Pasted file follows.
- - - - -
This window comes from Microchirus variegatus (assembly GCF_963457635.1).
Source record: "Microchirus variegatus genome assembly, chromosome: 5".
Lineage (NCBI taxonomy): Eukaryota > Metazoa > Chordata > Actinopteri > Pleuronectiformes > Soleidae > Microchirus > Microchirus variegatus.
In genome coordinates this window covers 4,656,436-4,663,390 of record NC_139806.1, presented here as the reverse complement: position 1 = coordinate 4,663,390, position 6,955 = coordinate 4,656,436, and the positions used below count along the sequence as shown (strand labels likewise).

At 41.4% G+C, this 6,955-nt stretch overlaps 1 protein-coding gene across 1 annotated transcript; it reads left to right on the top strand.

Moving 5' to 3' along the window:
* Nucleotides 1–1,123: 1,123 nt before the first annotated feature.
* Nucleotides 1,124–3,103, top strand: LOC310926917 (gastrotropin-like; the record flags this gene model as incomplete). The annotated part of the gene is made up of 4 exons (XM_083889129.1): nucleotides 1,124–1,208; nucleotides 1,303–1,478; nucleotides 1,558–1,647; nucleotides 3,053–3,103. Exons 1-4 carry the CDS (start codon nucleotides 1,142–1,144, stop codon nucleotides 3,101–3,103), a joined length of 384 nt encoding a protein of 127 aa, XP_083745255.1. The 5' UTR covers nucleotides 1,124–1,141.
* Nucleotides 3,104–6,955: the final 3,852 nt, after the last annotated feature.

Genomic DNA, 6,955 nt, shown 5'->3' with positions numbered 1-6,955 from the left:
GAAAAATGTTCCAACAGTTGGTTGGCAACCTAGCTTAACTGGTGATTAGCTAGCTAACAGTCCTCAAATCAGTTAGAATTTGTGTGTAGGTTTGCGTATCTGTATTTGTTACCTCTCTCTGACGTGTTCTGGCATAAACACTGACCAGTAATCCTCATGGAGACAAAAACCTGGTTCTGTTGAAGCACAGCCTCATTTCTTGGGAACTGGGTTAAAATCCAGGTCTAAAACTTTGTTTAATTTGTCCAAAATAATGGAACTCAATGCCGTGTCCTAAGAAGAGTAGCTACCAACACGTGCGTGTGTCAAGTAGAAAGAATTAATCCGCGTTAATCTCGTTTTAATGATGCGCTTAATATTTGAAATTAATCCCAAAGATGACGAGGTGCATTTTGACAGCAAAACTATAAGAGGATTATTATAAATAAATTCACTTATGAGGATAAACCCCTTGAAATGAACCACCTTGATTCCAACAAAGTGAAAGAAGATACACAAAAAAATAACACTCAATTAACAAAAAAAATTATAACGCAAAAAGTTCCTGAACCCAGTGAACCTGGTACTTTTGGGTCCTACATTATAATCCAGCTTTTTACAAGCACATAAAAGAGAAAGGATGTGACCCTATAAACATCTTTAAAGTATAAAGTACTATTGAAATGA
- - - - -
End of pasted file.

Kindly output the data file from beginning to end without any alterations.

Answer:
This window comes from Microchirus variegatus (assembly GCF_963457635.1).
Source record: "Microchirus variegatus genome assembly, chromosome: 5".
Lineage (NCBI taxonomy): Eukaryota > Metazoa > Chordata > Actinopteri > Pleuronectiformes > Soleidae > Microchirus > Microchirus variegatus.
In genome coordinates this window covers 4,656,436-4,663,390 of record NC_139806.1, presented here as the reverse complement: position 1 = coordinate 4,663,390, position 6,955 = coordinate 4,656,436, and the positions used below count along the sequence as shown (strand labels likewise).

At 41.4% G+C, this 6,955-nt stretch overlaps 1 protein-coding gene across 1 annotated transcript; it reads left to right on the top strand.

Moving 5' to 3' along the window:
* Nucleotides 1–1,123: 1,123 nt before the first annotated feature.
* Nucleotides 1,124–3,103, top strand: LOC310926917 (gastrotropin-like; the record flags this gene model as incomplete). The annotated part of the gene is made up of 4 exons (XM_083889129.1): nucleotides 1,124–1,208; nucleotides 1,303–1,478; nucleotides 1,558–1,647; nucleotides 3,053–3,103. Exons 1-4 carry the CDS (start codon nucleotides 1,142–1,144, stop codon nucleotides 3,101–3,103), a joined length of 384 nt encoding a protein of 127 aa, XP_083745255.1. The 5' UTR covers nucleotides 1,124–1,141.
* Nucleotides 3,104–6,955: the final 3,852 nt, after the last annotated feature.

Genomic DNA, 6,955 nt, shown 5'->3' with positions numbered 1-6,955 from the left:
GAAAAATGTTCCAACAGTTGGTTGGCAACCTAGCTTAACTGGTGATTAGCTAGCTAACAGTCCTCAAATCAGTTAGAATTTGTGTGTAGGTTTGCGTATCTGTATTTGTTACCTCTCTCTGACGTGTTCTGGCATAAACACTGACCAGTAATCCTCATGGAGACAAAAACCTGGTTCTGTTGAAGCACAGCCTCATTTCTTGGGAACTGGGTTAAAATCCAGGTCTAAAACTTTGTTTAATTTGTCCAAAATAATGGAACTCAATGCCGTGTCCTAAGAAGAGTAGCTACCAACACGTGCGTGTGTCAAGTAGAAAGAATTAATCCGCGTTAATCTCGTTTTAATGATGCGCTTAATATTTGAAATTAATCCCAAAGATGACGAGGTGCATTTTGACAGCAAAACTATAAGAGGATTATTATAAATAAATTCACTTATGAGGATAAACCCCTTGAAATGAACCACCTTGATTCCAACAAAGTGAAAGAAGATACACAAAAAAATAACACTCAATTAACAAAAAAAATTATAACGCAAAAAGTTCCTGAACCCAGTGAACCTGGTACTTTTGGGTCCTACATTATAATCCAGCTTTTTACAAGCACATAAAAGAGAAAGGATGTGACCCTATAAACATCTTTAAAGTATAAAGTACTATTGAAATGA